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The big four

August 2018



Deloitte extends retirement age 

Deloitte Australia is allowing its partners to work beyond the age of 62. While the firm’s unofficial policy requires partners to retire upon reaching that age, its new Chief Executive Officer Richard Deutsch told the Financial Review: “My personal view is it’s about energy and I have no issue with us having partners working beyond 62.” A Deloitte Australia spokesperson said that while the firm does not have a retirement age for employees or partners in Deloitte, there are no partners over the age of 62. 


PwC creates tool to detect fake steaks

PwC has developed an invisible barcode technology that aims to tackle food fraud. Consumers of beef will be able to scan the barcode and get information about the origins of the meat they are buying through their smartphone. The firm is set to launch the detector in Australia and China over the next year, following a trial with Australian beef producer Vic’s Premium Quality Meat. Slices of beef will be sprayed in the slaughterhouse with very fine particles of silicon dioxide, which acts as an edible barcode tag. 


Wildfire victims to quality for tax relief

Victims or those affected by the wildfires that ripped through California since late July, may qualify for a tax relief from the Internal Revenue Service (IRS). The IRS said affected taxpayers who reside or have a business in Shasta County, one of the worst-hit areas of the fires, may qualify for tax relief of up to four months. As of 20 August, a total of 5,511 fires had burned an area of 4,228 square kilometres, according to the California Department of Forestry. The IRS provided the same four-month relief period in response to the wildfires in 2017, which burned a total of 5,590 square kilometres of land.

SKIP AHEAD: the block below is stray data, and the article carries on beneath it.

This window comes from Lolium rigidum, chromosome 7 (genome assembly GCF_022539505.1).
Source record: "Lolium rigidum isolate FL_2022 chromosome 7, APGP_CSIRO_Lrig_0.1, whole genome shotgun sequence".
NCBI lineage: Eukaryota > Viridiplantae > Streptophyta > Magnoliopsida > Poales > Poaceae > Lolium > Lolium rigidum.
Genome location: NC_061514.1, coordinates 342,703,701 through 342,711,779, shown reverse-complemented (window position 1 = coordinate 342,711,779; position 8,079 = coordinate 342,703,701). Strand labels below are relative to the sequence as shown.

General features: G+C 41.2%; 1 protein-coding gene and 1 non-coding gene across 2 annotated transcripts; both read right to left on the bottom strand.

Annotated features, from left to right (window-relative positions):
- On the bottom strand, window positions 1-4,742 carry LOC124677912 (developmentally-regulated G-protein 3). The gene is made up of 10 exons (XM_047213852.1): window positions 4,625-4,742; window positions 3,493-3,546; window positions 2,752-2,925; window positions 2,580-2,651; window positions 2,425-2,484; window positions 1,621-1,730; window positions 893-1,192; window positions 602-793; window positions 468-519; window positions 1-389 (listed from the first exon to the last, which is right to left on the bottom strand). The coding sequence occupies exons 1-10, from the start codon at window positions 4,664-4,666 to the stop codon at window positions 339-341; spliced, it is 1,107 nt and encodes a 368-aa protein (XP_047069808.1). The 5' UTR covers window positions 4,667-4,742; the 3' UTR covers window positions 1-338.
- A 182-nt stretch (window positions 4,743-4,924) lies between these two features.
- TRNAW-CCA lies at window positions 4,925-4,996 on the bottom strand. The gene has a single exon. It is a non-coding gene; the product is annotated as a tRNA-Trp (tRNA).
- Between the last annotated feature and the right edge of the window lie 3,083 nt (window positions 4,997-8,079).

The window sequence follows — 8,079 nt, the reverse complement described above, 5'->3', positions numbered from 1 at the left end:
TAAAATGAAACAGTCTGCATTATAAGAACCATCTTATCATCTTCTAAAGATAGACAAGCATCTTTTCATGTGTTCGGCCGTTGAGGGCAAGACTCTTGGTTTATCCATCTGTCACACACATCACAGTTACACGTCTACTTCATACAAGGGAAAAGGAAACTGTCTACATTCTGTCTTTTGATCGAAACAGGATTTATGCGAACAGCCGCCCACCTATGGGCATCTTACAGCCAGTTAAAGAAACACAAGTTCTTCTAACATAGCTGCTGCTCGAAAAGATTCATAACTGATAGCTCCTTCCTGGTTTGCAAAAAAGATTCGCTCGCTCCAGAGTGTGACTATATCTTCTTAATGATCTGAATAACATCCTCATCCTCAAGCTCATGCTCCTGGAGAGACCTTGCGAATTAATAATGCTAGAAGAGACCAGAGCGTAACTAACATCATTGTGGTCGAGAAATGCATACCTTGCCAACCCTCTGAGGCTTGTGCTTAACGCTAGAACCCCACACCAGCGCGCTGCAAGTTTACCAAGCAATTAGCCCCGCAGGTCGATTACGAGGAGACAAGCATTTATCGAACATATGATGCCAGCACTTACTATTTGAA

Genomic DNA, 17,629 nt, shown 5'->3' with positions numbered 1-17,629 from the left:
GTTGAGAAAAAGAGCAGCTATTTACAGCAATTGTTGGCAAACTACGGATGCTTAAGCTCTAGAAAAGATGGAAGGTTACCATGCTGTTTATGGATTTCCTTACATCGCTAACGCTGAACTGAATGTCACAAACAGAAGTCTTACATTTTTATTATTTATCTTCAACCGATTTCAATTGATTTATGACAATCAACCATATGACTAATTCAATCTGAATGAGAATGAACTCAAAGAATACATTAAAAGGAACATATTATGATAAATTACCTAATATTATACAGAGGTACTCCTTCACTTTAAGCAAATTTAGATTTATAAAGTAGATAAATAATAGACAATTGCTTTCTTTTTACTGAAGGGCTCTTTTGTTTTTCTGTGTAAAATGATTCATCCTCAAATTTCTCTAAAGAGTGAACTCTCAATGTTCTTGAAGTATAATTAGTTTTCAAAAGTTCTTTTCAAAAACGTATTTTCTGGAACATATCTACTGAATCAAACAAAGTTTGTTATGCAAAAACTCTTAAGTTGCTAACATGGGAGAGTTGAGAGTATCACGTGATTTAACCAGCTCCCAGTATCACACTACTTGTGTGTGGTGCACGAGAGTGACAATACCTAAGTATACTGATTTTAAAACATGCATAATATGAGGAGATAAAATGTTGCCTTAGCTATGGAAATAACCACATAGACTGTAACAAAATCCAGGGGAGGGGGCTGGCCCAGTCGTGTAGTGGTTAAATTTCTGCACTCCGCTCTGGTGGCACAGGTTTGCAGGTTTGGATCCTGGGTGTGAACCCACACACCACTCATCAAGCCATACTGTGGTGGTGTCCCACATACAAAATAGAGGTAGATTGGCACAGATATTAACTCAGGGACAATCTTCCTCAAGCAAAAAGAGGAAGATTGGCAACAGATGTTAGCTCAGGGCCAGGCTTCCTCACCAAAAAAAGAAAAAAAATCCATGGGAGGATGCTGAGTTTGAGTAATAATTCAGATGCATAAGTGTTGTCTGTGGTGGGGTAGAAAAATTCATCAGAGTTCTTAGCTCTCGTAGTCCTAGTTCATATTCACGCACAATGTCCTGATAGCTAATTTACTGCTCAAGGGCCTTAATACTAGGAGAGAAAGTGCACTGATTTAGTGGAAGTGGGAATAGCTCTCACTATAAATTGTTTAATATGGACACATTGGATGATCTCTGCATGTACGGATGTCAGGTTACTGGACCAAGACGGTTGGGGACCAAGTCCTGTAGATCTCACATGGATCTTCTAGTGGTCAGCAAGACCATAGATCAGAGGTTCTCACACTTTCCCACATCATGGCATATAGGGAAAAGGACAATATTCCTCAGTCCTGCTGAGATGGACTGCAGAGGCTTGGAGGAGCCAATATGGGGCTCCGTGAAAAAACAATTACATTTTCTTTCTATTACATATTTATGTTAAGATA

Sean Connery paid accountant in suits

EON Productions, the British film production company behind the James Bond film series, claimed last month that film star Sean Connery paid his accountant in Bond movie suits. Meg Simmonds, archivist for the production company, told the Daily Express in the United Kingdom that the actor kept all suits he had requested for himself. EON had to buy back the costumes over the years, and during an auction for a coat Connery wore in Dr. No, Simmonds found that the vendor could have been Connery’s accountant. “So I thought, ‘So he paid his accountant with costumes’,” said Simmonds.